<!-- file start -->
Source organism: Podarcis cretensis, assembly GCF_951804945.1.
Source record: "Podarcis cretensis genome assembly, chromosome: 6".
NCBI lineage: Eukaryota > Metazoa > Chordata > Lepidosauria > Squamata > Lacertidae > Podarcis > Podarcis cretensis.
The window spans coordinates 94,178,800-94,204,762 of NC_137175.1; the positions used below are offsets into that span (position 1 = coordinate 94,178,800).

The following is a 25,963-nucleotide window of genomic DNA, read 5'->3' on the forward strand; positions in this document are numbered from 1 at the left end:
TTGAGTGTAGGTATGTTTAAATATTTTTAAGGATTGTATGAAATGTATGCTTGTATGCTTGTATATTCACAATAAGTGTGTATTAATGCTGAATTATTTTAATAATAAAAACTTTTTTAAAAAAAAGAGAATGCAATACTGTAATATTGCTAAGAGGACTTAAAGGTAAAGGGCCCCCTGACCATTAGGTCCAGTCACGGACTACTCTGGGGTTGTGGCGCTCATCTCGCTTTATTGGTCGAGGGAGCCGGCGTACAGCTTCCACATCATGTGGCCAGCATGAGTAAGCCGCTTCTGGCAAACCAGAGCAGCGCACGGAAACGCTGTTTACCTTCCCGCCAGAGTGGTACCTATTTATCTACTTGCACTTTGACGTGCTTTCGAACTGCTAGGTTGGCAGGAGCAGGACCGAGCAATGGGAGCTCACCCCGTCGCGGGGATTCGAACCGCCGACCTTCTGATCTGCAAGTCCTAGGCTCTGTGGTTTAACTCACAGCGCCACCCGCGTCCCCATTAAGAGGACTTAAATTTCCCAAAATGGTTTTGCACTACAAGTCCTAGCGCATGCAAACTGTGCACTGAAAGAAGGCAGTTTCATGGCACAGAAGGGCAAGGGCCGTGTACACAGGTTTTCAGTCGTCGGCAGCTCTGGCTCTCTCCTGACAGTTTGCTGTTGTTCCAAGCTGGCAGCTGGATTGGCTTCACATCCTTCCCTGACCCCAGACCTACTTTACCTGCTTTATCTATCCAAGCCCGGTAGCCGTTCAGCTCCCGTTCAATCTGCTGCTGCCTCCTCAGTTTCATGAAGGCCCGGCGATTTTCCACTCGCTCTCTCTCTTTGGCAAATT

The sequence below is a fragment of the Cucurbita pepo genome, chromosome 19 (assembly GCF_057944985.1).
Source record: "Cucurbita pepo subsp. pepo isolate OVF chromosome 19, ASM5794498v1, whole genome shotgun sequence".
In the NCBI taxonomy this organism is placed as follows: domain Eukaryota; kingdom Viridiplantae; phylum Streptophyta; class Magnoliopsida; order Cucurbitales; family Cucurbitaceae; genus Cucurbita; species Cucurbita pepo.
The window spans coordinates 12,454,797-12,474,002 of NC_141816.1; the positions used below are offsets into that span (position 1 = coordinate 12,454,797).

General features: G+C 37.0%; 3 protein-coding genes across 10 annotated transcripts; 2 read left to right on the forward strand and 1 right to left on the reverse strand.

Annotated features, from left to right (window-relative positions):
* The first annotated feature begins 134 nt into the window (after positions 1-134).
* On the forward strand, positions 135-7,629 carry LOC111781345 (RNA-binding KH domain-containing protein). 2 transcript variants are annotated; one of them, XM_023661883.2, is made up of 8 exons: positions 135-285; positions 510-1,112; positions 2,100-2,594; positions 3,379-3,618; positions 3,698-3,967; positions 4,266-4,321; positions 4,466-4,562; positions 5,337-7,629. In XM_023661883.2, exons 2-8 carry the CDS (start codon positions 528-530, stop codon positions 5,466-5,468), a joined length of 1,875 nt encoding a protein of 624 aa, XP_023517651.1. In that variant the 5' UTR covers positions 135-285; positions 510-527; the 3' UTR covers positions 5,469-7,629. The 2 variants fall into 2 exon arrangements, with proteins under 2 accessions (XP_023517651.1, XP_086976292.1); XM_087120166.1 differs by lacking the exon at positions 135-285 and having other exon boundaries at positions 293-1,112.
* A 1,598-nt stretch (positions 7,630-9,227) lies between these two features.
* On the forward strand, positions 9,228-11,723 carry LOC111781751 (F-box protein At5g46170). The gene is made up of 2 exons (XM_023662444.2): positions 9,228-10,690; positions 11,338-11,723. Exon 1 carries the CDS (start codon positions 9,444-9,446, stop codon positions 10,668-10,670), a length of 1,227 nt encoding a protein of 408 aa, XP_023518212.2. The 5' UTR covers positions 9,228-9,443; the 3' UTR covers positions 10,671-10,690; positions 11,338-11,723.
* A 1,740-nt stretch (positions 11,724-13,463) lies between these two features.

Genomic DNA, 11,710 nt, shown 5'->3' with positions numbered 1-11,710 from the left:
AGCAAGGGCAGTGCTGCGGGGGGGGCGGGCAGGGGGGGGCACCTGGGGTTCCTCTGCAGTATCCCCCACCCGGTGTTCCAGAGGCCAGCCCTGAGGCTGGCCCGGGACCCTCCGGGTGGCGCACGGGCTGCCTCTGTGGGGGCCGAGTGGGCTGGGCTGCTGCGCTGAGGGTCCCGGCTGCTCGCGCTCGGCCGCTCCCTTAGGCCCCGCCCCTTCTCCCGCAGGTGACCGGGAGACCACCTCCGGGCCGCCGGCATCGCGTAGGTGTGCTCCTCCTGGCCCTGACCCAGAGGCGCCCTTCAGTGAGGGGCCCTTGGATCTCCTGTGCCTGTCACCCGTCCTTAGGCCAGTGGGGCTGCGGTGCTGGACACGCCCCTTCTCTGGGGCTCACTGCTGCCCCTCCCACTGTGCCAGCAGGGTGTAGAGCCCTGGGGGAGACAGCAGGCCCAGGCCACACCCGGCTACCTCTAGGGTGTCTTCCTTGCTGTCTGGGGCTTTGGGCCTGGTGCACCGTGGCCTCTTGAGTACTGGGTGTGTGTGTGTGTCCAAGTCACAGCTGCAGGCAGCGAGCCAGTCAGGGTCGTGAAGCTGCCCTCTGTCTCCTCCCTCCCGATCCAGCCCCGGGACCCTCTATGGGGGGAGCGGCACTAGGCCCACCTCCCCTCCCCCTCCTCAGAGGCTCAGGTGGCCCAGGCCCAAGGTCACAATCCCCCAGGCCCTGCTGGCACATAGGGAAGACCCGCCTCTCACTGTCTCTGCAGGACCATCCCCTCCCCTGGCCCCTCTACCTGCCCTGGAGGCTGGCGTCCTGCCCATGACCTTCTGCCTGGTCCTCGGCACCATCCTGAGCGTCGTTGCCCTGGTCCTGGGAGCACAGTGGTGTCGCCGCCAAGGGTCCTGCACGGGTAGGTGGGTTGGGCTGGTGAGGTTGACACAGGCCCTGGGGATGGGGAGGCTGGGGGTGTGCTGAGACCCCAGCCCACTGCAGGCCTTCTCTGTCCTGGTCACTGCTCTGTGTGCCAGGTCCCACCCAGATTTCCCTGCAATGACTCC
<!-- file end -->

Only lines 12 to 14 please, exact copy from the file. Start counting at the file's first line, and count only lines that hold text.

Annotated features, from left to right (window-relative positions):
* The first annotated feature begins 134 nt into the window (after positions 1-134).
* On the forward strand, positions 135-7,629 carry LOC111781345 (RNA-binding KH domain-containing protein). 2 transcript variants are annotated; one of them, XM_023661883.2, is made up of 8 exons: positions 135-285; positions 510-1,112; positions 2,100-2,594; positions 3,379-3,618; positions 3,698-3,967; positions 4,266-4,321; positions 4,466-4,562; positions 5,337-7,629. In XM_023661883.2, exons 2-8 carry the CDS (start codon positions 528-530, stop codon positions 5,466-5,468), a joined length of 1,875 nt encoding a protein of 624 aa, XP_023517651.1. In that variant the 5' UTR covers positions 135-285; positions 510-527; the 3' UTR covers positions 5,469-7,629. The 2 variants fall into 2 exon arrangements, with proteins under 2 accessions (XP_023517651.1, XP_086976292.1); XM_087120166.1 differs by lacking the exon at positions 135-285 and having other exon boundaries at positions 293-1,112.